It is one of many she has lost, thinking she has won: thinking that by reordering life, by faking it in fiction, she can recoup her losses and heal her wounds. But then she is made victim of an irreplaceable loss, one that shakes her house of fiction down to its foundation, and she confronts life's inescapable truth: "For twenty years she has ordered the world, made it accessible, trimmed and fit her stories. More recently, under the trumped-up threat of extinction, she has revised, confessed, approached -- well, her version of the truth. . . . Now she counts herself defenseless, the victim of others' stories -- inaccurate, vicious, consoling. Motives beside the point. . . . Mute, diminished, she is no one in the vast audience. Squinting, on the wrong side of the arena she cannot pick herself out, she cannot heckle."

THIS DISCOVERY of her mere humanity is arrived at by more routes than those provided by Jack Flood and a terrible personal calamity. Others with whom she must contend include her present husband, Pinkham Strong, a spineless patrician from whom she is separated; their son, Bayard, a 16-year-old of exceptional character and maturity; her first editor, Philo Pierce, a cynical fellow traveler in literary and political circles; Sol Negaly, a Hollywood producer with whom she once made a movie -- it sounds for all the world like Nashville -- that "so easily reviled our country and patronized the lower, lower-middle, middle classes"; a Hispanic maid, named (with an excess of irony) Lourdes, whose idle chatter has dreadful consequences; and a small band of ancient radicals -- "grand men and women -- flawed, perhaps fallen, but gods in their day" -- about whom she is attempting to write a book.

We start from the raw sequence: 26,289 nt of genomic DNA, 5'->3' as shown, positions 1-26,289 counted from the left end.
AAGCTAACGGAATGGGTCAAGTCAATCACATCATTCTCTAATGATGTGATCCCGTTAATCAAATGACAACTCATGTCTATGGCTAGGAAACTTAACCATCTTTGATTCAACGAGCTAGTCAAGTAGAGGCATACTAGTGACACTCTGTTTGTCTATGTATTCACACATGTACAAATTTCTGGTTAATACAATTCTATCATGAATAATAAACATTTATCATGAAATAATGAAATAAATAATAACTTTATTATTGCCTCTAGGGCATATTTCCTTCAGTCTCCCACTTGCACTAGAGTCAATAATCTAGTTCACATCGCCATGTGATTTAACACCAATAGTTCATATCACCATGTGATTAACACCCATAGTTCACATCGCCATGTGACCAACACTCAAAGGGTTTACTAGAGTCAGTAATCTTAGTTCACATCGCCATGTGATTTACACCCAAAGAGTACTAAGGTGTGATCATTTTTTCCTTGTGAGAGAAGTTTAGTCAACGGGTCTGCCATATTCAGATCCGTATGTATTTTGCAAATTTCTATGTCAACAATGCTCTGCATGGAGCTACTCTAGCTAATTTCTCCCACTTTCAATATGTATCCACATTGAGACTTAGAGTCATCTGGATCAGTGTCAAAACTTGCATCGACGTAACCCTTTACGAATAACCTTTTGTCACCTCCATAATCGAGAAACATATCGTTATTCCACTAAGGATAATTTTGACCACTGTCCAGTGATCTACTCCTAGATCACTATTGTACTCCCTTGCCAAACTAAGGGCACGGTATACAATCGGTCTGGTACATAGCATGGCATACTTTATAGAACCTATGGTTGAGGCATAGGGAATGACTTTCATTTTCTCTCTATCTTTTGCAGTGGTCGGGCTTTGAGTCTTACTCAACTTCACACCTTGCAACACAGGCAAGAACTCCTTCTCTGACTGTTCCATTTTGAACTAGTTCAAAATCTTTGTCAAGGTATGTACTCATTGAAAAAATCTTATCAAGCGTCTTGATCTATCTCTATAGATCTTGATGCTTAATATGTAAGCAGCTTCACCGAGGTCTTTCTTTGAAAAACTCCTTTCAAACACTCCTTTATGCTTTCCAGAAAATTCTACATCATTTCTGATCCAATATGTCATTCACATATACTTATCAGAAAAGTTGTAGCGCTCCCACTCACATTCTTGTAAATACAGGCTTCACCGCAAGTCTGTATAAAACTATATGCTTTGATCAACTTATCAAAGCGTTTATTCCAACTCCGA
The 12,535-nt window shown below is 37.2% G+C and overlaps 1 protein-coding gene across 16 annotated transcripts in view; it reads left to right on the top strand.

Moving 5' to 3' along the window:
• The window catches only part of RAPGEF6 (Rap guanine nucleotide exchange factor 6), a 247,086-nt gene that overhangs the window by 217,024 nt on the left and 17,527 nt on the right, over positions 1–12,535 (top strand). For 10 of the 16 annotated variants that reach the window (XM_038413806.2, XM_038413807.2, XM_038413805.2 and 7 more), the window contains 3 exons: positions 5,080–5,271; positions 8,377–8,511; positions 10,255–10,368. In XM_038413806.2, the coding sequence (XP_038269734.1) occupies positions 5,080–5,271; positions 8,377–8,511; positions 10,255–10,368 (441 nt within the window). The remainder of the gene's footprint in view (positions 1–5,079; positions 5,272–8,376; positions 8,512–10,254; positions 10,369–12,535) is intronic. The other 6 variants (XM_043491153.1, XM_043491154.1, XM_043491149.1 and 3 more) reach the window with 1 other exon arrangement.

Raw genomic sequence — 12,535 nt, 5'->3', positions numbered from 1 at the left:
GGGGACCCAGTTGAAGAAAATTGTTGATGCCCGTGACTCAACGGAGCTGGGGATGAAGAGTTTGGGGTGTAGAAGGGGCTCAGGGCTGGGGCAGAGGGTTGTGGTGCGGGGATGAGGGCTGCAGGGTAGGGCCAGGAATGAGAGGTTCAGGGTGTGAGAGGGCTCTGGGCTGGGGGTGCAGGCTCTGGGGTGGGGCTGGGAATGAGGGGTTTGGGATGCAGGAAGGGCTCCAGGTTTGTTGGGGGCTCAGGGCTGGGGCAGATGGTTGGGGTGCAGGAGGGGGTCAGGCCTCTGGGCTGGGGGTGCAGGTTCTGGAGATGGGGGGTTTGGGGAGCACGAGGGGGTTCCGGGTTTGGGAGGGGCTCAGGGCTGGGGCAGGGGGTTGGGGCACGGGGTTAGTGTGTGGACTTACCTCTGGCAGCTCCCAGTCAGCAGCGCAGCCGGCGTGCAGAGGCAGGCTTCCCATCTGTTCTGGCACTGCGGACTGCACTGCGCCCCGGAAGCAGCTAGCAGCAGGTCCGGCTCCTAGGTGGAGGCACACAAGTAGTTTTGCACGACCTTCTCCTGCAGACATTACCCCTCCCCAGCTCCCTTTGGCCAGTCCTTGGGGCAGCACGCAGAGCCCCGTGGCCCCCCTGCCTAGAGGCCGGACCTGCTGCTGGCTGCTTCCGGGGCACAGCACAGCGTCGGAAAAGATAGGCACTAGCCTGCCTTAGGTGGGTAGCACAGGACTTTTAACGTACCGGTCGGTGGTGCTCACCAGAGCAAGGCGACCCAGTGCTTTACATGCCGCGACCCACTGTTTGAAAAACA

It is, on the whole, a larger cast of characters (and the themes they bring along as baggage) than the novel can comfortably contain. Although it is clear what Howard means to do with each particular person, these schemes don't always seem necessary to the central concerns of the book; even when their connection to the major themes -- fate, history, nostalgia, illusion -- is clear, their presence can seem gratuitous. Pinkham Strong rummaging around in the history books, the old women conjuring up memories of their glorious past -- Howard can't let sleeping themes lie, but pokes away at them with a didacticism that is most uncharacteristic. Neither does it help matters that Margaret Flood is never really brought to life, never really takes control of her own story; we are meant to feel a sympathy for her that she never manages to earn.

But if Expensive Habits is a disappointment, it is principally so by comparison with Howard's earlier work: those terse, elusive books that are so much larger than the sum of their parts. By comparison with most contemporary American fiction, on the other hand, it is a serious and accomplished piece of work. Here as in her other work Howard writes about the fads and fashions of the day, about a society eager to cash in on any passing joy or sorrow, but she is having none of that herself; she stands apart, observing "the dumb glory of it all" with an eye that is sharp but kind. If Expensive Habits is not the major work her publisher believes it to be, it is certainly a book rich in integrity and elegance, by a writer who matters.